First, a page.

Foreign Direct Investment in India
Table of Content
FDI in India:
In the current economic environment, there are no isolated economies anymore. All countries now function on a global level. And hence we have a strong global economy, where there are very few barriers to the flow of goods and money. This opens up avenues for international investments as well. Let us learn a bit more about the FDI in India.
The Foreign Investment in India is undertaken in accordance with the FDI Policy. The Government of India has allowed different channels of Investment in India on the basis of the entity of the foreign national. The foreign investment refers to the direct or indirect investment done by a company or an individual in some other countries.
What is Foreign Direct Investment?
Foreign Direct Investment is a self-explanatory term. FDI is when an investor from another country (foreign country) i.e. foreign investor makes an investment in a business situated in the country. Now such an investor can be an individual, firm, company, etc.
Capital instruments permitted for receiving foreign investment in an Indian company:
- Equity shares
- Fully Compulsorily and Mandatorily convertible Debentures.
- Fully Compulsorily and Mandatorily convertible Preference shares.
- Issue of other types of preference shares such as non-convertible, optionally convertible or partially convertible, has to be in accordance with the guidelines applicable for External Commercial Borrowings (ECBs).
Entry Routes for FDI in India:
Basically, there are two routes for FDI in India.
In Automated Route no approval or authority is required by the private foreign investors. He can invest in any company it wishes with no need for government approval. FDI up to 100% is allowed under the automatic route in all activities/sectors except the following which require prior approval of the government.
Prior approval by government is needed via this route. The application needs to be made through Foreign Investment Facilitation Portal, which will facilitate single window clearance of FDI application under Approval Route. The application will be forwarded to the respective ministries which will act on the application as per the standard operating procedure.
Procedure to be followed after investment is made:
A two-stage reporting procedure has to be followed:
On receipt of share application money:
Within 30 days of receipt of share application money/amount of consideration from the non-resident investor, the Indian company is required to report to the Foreign Exchange Department, Regional Office concerned of the Reserve Bank of India under whose jurisdiction its Registered Office is located, the Advance Reporting Form, containing the following details:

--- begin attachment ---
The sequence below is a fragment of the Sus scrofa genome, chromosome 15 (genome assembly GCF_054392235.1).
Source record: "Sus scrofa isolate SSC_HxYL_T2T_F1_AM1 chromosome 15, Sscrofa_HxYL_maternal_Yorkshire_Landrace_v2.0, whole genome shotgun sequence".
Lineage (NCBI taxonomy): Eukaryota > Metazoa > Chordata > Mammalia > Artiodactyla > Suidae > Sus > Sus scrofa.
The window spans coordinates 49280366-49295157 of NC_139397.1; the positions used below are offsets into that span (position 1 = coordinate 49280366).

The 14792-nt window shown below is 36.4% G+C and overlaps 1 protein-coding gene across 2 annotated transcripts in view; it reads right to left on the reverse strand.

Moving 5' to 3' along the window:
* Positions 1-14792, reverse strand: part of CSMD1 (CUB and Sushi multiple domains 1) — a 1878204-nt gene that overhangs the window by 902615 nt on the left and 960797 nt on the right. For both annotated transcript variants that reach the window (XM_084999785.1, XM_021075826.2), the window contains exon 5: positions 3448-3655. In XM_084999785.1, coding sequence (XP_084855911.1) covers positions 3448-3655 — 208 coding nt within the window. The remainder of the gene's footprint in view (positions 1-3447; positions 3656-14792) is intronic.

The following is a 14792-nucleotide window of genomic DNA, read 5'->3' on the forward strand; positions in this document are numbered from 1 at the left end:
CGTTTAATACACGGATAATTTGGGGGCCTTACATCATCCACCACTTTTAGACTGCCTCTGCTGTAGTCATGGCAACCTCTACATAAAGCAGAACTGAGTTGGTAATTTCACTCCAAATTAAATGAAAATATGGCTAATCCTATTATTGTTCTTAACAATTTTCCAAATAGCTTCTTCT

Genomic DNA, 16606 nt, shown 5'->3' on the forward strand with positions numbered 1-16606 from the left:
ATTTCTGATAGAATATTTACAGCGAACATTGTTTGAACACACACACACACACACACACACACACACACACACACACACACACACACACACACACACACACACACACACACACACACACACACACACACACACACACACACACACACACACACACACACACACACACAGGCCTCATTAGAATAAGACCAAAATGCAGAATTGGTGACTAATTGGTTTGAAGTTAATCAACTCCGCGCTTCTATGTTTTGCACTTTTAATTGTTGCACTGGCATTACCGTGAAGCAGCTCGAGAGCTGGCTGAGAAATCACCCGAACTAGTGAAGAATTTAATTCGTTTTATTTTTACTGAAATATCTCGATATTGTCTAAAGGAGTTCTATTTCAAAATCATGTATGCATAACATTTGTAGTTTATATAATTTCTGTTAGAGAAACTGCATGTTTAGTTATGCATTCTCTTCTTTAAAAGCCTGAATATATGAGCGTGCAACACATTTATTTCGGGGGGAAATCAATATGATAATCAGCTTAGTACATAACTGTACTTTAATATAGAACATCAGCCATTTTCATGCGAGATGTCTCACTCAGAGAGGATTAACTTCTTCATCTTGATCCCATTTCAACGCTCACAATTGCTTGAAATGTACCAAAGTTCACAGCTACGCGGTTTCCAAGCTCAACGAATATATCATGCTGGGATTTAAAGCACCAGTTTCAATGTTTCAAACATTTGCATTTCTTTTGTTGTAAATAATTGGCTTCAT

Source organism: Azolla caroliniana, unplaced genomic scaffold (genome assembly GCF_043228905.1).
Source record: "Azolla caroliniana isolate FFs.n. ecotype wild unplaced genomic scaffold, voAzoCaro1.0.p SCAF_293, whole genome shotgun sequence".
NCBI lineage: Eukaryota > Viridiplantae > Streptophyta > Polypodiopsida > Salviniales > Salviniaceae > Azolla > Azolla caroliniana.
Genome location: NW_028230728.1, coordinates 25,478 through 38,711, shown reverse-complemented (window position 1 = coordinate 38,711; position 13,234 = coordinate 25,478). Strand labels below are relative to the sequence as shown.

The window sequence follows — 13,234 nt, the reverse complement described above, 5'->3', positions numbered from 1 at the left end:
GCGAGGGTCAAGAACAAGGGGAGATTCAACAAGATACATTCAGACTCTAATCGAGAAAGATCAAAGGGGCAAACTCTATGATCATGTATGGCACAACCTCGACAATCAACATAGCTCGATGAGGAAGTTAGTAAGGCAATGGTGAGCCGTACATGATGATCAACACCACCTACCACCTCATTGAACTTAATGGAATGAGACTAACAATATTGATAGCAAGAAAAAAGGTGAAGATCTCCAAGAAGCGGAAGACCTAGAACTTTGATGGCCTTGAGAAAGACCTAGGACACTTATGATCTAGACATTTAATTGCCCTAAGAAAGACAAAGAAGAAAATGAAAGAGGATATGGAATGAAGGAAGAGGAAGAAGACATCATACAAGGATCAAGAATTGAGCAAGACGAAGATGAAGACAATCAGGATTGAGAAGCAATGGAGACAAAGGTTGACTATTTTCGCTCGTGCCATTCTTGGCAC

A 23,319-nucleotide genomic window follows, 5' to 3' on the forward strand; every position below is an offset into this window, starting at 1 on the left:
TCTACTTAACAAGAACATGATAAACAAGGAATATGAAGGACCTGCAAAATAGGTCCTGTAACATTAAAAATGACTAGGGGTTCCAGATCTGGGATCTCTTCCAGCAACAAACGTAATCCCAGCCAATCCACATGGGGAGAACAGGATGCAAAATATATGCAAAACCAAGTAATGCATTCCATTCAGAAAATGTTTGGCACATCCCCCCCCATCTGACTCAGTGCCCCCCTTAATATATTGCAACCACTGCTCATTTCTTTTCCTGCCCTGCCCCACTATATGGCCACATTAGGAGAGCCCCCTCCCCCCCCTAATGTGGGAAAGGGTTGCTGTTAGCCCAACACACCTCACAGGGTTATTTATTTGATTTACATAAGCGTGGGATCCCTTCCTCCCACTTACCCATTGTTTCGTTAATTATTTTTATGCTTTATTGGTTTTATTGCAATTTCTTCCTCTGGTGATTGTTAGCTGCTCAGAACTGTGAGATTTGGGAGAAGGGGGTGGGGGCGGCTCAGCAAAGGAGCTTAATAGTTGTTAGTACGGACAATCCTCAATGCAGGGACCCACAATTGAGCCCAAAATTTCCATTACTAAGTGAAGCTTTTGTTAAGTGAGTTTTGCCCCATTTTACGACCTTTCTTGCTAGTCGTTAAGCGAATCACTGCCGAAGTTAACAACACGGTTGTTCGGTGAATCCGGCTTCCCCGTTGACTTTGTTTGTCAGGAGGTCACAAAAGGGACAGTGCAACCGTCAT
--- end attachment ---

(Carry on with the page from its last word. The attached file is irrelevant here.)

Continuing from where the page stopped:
- Name and address of the foreign investor
- Date of receipt of funds and the Rupee equivalent
- Name and address of the authorised dealer through whom the funds have been received
- Details of the Government approval, if any
- KYC report on the non-resident investor from the overseas bank remitting the amount of consideration.
The Indian company has to ensure that the shares are issued within 180 days from the date of inward remittance which otherwise would result in the contravention / violation of the FEMA Compliance in India.
Upon issue of shares to non-resident investors:
Within 30 days from the date of issue of shares, a report in Form FC-GPR together with the following documents should be filed with the Foreign Exchange Department, Regional Office concerned of the Reserve Bank of India.
Documents to be filed with the Form FC-GPR:
Certificate from the Company Secretary of the company accepting investment from persons resident outside India certifying that:
- All the requirements of the Companies Act, 1956 have been complied with;
- Terms and conditions of the Government approval, if any, have been complied with;
- The company is eligible to issue shares under these Regulations; and
- The company has all original certificates issued by authorised dealers in India evidencing receipt of amount of consideration;
Certificate from the Statutory Auditors or Chartered Accountant indicating the manner of arriving at the price of the shares issued to the persons resident outside India.
Prohibition in Foriegn Investment:
There are a few industries where FDI is strictly prohibited under any route. These industries are
- Atomic Energy Generation
- Any Gambling or Betting businesses
- Lotteries (online, private, government, etc)
- Investment in Chit Funds
- Nidhi Company
- Agricultural or Plantation Activities (although there are many exceptions like horticulture, fisheries, tea plantations, Pisciculture, animal husbandry, etc)
- Housing and Real Estate (except townships, commercial projects, etc)
- Trading in TDR’s
- Cigars, Cigarettes, or any related tobacco industry
There has always been opposing views about FDI in some sensitive industries like defence, insurance, media, etc. Because of the integrity of our democracy and the safety of our nation are at stake. So, for many such industries, the FDI limits are there. For example, defence industry allows only 49% FDI.
Foreign direct investment (FDI) in India is a major monetary source for economic development in India. Foreign companies invest directly in fast growing private Indian businesses to take benefits of cheaper wages and changing business environment of India.
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